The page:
An article which gives an account of some properties of magic squares.
When you think of spies and secret agents, you probably wouldn’t think of mathematics. Some of the most famous code breakers in history have been mathematicians.
This short article gives an outline of the origins of Morse code and its inventor and how the frequency of letters is reflected in the code they were given.
Published December 2008,September 2008,December 2011,February 2011.
The possibility that any map could be coloured so that adjacent
areas, however they are combined, needs only four colours, is very
simple to describe. However, we have seen how extremely difficult
it was to prove. In the accompanying article, I have highlighted
the essential stages needed before in any proof can be successful,
be it in high-level mathematics, or in the classroom. It is also
essential to realize that a proof may not last forever. As happened
here, different areas of mathematics may influence the way we look
at a problem, and precise definition of the things we are dealing
with is often quite difficult.
The following notes offer some suggestions for the classroom,
and indicate that some of the most apparently abstract ideas can
lead to important practical applications.
Euler's Formula for polyhedra appears in may school textbooks,
but often merely as an exercise in filling in a table for the five
regular solids. But what, exactly, is a polyhedron? There is plenty
of opportunity to show different objects (packaging of various
kinds, objects with curved surfaces, cones, pyramids joined at the
apex, etc.) to see if they fit the formula, and if they do not,
whether we want to call them 'polyhedra', (or even change the
conditions for the formula).
Euler is also well-known for the 'Bridges of Konigsberg'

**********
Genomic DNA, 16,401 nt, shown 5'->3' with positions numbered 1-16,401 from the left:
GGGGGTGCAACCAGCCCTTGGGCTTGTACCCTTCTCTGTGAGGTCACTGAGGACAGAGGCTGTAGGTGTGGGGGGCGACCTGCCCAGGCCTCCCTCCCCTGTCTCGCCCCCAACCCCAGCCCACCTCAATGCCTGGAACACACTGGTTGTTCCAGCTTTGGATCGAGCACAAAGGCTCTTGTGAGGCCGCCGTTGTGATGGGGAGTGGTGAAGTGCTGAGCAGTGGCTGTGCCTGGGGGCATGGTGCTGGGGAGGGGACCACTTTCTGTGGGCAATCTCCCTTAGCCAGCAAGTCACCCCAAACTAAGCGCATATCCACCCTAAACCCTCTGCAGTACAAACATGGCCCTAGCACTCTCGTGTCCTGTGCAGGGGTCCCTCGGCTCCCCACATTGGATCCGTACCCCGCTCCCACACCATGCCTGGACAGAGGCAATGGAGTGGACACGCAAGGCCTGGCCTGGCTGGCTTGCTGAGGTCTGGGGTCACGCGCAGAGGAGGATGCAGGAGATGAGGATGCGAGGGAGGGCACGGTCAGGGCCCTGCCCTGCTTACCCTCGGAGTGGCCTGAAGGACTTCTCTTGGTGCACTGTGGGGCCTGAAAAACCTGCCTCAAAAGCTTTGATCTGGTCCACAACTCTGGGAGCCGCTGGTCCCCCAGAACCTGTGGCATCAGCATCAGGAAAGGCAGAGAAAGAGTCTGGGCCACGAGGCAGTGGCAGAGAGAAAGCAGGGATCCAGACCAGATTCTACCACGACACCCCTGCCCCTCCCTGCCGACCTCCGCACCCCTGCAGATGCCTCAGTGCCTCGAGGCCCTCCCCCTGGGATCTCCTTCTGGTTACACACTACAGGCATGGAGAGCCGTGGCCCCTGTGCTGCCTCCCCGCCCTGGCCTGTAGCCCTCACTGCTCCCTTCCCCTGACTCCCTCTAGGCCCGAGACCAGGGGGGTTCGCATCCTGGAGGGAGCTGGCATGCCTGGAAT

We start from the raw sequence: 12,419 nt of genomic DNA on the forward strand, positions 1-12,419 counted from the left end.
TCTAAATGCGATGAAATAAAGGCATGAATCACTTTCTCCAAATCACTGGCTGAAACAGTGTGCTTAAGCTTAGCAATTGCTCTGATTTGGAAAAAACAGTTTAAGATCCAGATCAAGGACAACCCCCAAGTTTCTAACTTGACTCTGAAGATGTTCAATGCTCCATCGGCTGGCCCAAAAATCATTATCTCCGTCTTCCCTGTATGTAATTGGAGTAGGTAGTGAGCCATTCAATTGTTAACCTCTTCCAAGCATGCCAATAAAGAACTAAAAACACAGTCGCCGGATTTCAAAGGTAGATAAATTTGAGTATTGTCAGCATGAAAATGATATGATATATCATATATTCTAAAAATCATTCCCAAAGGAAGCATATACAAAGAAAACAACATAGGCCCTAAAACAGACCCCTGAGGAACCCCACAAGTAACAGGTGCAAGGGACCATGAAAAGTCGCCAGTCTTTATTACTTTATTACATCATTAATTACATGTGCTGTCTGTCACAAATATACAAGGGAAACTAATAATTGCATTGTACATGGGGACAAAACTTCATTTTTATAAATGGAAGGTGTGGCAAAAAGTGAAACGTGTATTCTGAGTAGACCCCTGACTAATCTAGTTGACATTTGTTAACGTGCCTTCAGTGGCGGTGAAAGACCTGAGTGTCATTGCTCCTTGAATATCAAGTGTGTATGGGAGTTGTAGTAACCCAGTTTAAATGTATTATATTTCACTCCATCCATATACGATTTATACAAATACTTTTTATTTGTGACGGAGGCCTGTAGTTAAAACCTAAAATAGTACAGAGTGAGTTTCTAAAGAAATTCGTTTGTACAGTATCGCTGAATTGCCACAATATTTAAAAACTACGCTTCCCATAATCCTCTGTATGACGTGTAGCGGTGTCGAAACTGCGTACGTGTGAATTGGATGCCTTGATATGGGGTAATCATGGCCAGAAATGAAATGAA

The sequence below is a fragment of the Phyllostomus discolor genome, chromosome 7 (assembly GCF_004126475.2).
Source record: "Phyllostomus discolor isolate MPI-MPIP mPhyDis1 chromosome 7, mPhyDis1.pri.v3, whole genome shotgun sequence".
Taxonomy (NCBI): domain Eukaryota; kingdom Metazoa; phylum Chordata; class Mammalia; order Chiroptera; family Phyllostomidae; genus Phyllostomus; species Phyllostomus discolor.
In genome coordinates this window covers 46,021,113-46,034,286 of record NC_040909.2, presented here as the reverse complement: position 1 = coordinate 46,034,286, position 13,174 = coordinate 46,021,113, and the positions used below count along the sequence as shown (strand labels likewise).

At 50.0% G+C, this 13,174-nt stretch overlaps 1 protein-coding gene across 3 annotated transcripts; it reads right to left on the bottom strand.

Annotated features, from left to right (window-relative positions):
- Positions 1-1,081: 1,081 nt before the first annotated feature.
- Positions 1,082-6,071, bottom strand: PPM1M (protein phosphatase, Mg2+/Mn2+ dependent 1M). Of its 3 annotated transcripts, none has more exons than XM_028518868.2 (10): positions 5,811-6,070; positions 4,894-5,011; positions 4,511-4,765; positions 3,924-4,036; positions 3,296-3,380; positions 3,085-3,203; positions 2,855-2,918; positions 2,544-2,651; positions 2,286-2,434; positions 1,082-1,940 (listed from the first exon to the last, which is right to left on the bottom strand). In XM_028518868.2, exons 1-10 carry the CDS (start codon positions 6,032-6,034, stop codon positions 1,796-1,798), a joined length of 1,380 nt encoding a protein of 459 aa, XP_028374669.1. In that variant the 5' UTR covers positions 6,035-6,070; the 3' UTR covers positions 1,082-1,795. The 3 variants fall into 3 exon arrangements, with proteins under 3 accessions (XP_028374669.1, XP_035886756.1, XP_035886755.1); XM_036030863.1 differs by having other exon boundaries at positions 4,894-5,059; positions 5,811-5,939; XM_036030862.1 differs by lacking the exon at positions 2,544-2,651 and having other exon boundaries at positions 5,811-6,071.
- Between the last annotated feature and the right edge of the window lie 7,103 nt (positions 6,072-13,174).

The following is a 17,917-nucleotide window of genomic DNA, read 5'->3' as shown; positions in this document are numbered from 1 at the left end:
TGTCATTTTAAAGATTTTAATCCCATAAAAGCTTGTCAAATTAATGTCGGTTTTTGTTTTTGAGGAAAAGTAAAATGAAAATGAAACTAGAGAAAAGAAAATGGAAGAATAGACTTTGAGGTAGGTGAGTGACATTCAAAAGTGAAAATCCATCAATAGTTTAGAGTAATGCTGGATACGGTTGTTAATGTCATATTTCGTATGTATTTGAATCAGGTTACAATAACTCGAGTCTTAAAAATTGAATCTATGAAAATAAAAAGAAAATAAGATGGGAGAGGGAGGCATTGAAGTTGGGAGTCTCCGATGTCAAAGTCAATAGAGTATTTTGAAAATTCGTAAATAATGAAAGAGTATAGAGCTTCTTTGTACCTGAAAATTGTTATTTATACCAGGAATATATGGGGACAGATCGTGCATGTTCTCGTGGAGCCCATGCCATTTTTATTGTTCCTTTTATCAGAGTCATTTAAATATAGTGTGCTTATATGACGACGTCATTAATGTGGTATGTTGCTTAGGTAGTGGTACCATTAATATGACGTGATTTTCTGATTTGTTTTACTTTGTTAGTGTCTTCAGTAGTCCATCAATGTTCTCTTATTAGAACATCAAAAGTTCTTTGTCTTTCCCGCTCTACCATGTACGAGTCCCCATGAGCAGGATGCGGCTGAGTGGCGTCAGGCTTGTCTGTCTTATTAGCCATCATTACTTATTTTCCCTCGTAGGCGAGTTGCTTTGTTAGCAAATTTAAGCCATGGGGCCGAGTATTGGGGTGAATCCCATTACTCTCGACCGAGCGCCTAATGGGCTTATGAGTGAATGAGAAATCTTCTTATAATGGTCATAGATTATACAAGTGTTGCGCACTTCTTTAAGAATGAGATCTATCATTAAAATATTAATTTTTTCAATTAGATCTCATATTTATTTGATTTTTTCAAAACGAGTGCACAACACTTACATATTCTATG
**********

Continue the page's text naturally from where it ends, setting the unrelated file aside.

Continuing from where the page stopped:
problem, but few take the opportunity of linking this with Hamiltonian
paths , the Icosian Game and Graph Theory. See http://en.wikipedia.org/wiki/Seven_Bridges_of_Konigsberg
Cauchy's original conception which led to his proof of the
polyhedron formula was to imagine cutting out a face of the
polyhedron and squashing it flat onto the plane, thus obtaining the
formula $f + v - e = 1$ (see the example with the cube). It is
relatively easy to obtain a picture of a tetrahedron in this way,
if you look down on it from above. However, making the maps of
other objects is more difficult.
A projection like this forms a map . It is not the same as the
net of the
Cauchy's proof started by triangulating the faces of the
'squashed' polyhedron and then removing the edges one by one, thus
preserving the formula $f + v - e = 1$. However, there are
problems. If you triangulate the dodecahedron, and begin to remove
the edges, what problems do you encounter, and what can you do
about them? Try this with any map (not necessarily representing a
polyhedron) does it work?
It is relatively easy to find the conditions for two-colouring
and three-colouring. Here is a simple 'straight line' map. How many
colours are needed here? What about the surrounding 'sea'? Do we
include it or not?
Try other maps - for example imagine the spokes on a wheel. Can
you colour the spaces between the spokes with two colours, or will
you need three? The examples given of Cayley's discoveries could
Pupils could use these ideas not just for challenging each
other, but also to give the conditions why or why not a map is
Four-colouring does not work in three dimensions. Frederic
Guthrie showed that if the 'countries' were flexible coloured rods,
they could be laid to touch each other as often as we like, so that
many more colours would be needed. You could think of the 'warp and
weft' in weaving or in basket making, where the same strands will
touch each other in many places.